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IH 4.2qt Steel Pressure Cooker


Currently unavailable.
We don't know when or if this item will be back in stock.

Product Details

  • Item Weight: 3.6 Kg
  • Shipping Weight: 3.9 Kg
  • Item model number: YS2H3964
  • ASIN: B004J6GO6U
  • Date first available at Amazon.ca: Nov. 1 2011
  • Amazon Bestsellers Rank: #62,869 in Home & Kitchen (See Top 100 in Home & Kitchen)
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Customer Reviews

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Most Helpful Customer Reviews on Amazon.com (beta)

Amazon.com: 125 reviews
63 of 64 people found the following review helpful
Great Cooker BUT ONLY OPERATES AT 12PSI May 13 2012
By hADERA - Published on Amazon.com
Verified Purchase
This is a nice pressure cooker, but it only reaches 12 PSI. If you are new to pressure cooking, all recipes you will find will follow a default PSI of 15 PSI for High Pressure. So if you use a T-FAL Pressure Cooker you will need to increase the time by 20%. This obviously defeats the purpose of saving time and in turn you run the risk of burning meat on the bottom and loosing flavor and energy because of the extra cooking time. Try and go for a cooker that reaches 15 PSI.
36 of 36 people found the following review helpful
Love my Tfal pressure cooker. Nov. 9 2011
By Donna O Earwood - Published on Amazon.com
Verified Purchase
I have always used a pressure cooker as did my Mom before me but I had always had an aluminum one. I have decided to upgrade all my cookware to stainless steel to avoid any issue that cooking with aluminum may cause. I was pleased to find a steel pressure cooker made by Tfal since it is a brand that I knew as a quality brand. I have used it several times since I purchased it and have been very pleased with the way it works. I like that it has two settings, basically a high and low that other pressure cookers don't have. It is quieter than other pressure cookers since it does not have a weight that jiggles while it is cooking. I would definitely recommend it as a quality product.
50 of 52 people found the following review helpful
Awesome Jan. 19 2012
By A. Lorenzo - Published on Amazon.com
Verified Purchase
This is the first pressure cooker I ever used and I was a bit nervous at first. I read the instructions over and over and when I did the initial water boil, I realized how easy it was going to be and man was it ever. The pot roast and vegetables turned out great too. Great buy and really super easy to use and clean. I will say that it is a bit on the heavy side and I bought the small one. If you are cooking for a family, get a larger size. Perfect for two.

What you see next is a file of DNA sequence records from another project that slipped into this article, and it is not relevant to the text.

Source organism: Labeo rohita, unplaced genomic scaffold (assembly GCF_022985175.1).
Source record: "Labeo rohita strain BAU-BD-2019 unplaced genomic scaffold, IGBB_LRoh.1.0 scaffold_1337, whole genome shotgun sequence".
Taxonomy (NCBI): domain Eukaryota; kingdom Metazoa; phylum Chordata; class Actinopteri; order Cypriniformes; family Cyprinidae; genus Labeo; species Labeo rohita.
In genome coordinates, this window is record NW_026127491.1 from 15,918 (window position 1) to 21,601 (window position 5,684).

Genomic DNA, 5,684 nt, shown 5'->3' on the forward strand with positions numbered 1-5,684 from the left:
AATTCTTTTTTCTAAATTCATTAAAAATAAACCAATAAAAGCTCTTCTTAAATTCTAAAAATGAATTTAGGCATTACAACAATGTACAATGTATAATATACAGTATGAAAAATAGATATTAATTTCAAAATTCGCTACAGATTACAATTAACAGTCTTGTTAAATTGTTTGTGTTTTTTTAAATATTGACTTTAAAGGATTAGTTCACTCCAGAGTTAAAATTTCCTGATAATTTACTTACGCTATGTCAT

33 of 33 people found the following review helpful
Great Pressure Cooker Nov. 2 2011
By rascalbill - Published on Amazon.com
Verified Purchase
I was surprised at how heavy and well built this cooker was. Easy to use and does a great job. Clean-up is a snap too. I would recommend this product. The quality and price makes this mid-size pressure cooker a good buy. I'm sure you will like it.
39 of 41 people found the following review helpful
Confession: Pressure Cooker Junkie July 26 2012
By Fillmoe - Published on Amazon.com
Vine Customer Review of Free Product
I've used pressure cookers about 45 years, progressing from Mom's old Presto (remember food sprayed onto the ceiling?) to the modern, safe timesavers available from many manufacturers today. I own three and have demonstrated several different brands in retail housewares departments. This 7.4 quart cooker is probably the largest most home cooks will ever need. It will hold enough bones and vegetables to make a few quarts of stock, which can then be boiled down and frozen for later use. It fits nicely on the large burner of a home stove and has a helper handle to make carrying easier. The control is a little different from some others: The user can specify a lower (7 lb psi) or higher (12 lb psi) pressure depending upon the food to be cooked. Some brands require raising or lowering the heat so that a visible gauge sits at the appropriate line; the T-fal method is easier and requires less watching. The available pressure is lower than some other cookers, but this is not a flaw; it simply adds a slight bit of cooking time. The cooker has a heavy aluminum bottom encased in stainless steel, like many quality pots. The incuded steamer basket sits on a separate wire trivet. This provides a trivet that could hold a different pan if making, for example, a steamed pudding.

A couple of features are slightly disappointing, but not dealbreakers. This cooker requires a minimum of 8.5 ounces of liquid to bring up proper pressure. This could be more liquid than is desired in some finished recipes and must be boiled down after the food is cooked. My other large pressure cooker requires 1/2 cup. Finally, the included recipes are, except for a few provided by Ingrid Hoffman, very 1950s vintage. There are several recipes for pressure cooking fish and seafood. Forget them. The temperatures inside a pressure cooker are too high, and the times required for bringing the cooker to pressure and releasing the pressure add to the cooking time, guaranteeing an overcooked result. I recommend the cookbooks by Lorna J. Sass.

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